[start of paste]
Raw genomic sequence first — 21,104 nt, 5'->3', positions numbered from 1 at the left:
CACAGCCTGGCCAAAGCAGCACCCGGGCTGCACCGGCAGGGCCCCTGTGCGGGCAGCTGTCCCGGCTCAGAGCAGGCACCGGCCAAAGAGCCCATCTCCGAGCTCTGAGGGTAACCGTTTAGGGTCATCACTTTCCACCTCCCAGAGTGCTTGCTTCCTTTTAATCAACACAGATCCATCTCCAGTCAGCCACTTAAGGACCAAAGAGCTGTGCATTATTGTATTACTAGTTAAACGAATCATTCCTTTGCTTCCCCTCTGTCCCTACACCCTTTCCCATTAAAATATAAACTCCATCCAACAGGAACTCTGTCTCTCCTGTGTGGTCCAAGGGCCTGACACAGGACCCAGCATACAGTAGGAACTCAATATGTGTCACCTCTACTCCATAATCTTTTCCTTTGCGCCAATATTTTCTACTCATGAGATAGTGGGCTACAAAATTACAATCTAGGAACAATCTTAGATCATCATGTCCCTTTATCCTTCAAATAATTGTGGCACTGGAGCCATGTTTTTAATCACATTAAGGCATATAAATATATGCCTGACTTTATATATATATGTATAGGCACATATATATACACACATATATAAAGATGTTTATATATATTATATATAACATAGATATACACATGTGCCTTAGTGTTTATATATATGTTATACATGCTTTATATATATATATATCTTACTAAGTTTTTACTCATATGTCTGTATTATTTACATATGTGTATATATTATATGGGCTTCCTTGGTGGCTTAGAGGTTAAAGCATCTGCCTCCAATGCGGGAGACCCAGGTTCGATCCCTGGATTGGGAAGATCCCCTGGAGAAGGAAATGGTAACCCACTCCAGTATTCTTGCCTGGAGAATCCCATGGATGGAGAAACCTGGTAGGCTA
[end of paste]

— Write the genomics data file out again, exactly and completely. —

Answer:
Raw genomic sequence first — 21,104 nt, 5'->3', positions numbered from 1 at the left:
CACAGCCTGGCCAAAGCAGCACCCGGGCTGCACCGGCAGGGCCCCTGTGCGGGCAGCTGTCCCGGCTCAGAGCAGGCACCGGCCAAAGAGCCCATCTCCGAGCTCTGAGGGTAACCGTTTAGGGTCATCACTTTCCACCTCCCAGAGTGCTTGCTTCCTTTTAATCAACACAGATCCATCTCCAGTCAGCCACTTAAGGACCAAAGAGCTGTGCATTATTGTATTACTAGTTAAACGAATCATTCCTTTGCTTCCCCTCTGTCCCTACACCCTTTCCCATTAAAATATAAACTCCATCCAACAGGAACTCTGTCTCTCCTGTGTGGTCCAAGGGCCTGACACAGGACCCAGCATACAGTAGGAACTCAATATGTGTCACCTCTACTCCATAATCTTTTCCTTTGCGCCAATATTTTCTACTCATGAGATAGTGGGCTACAAAATTACAATCTAGGAACAATCTTAGATCATCATGTCCCTTTATCCTTCAAATAATTGTGGCACTGGAGCCATGTTTTTAATCACATTAAGGCATATAAATATATGCCTGACTTTATATATATATGTATAGGCACATATATATACACACATATATAAAGATGTTTATATATATTATATATAACATAGATATACACATGTGCCTTAGTGTTTATATATATGTTATACATGCTTTATATATATATATATCTTACTAAGTTTTTACTCATATGTCTGTATTATTTACATATGTGTATATATTATATGGGCTTCCTTGGTGGCTTAGAGGTTAAAGCATCTGCCTCCAATGCGGGAGACCCAGGTTCGATCCCTGGATTGGGAAGATCCCCTGGAGAAGGAAATGGTAACCCACTCCAGTATTCTTGCCTGGAGAATCCCATGGATGGAGAAACCTGGTAGGCTA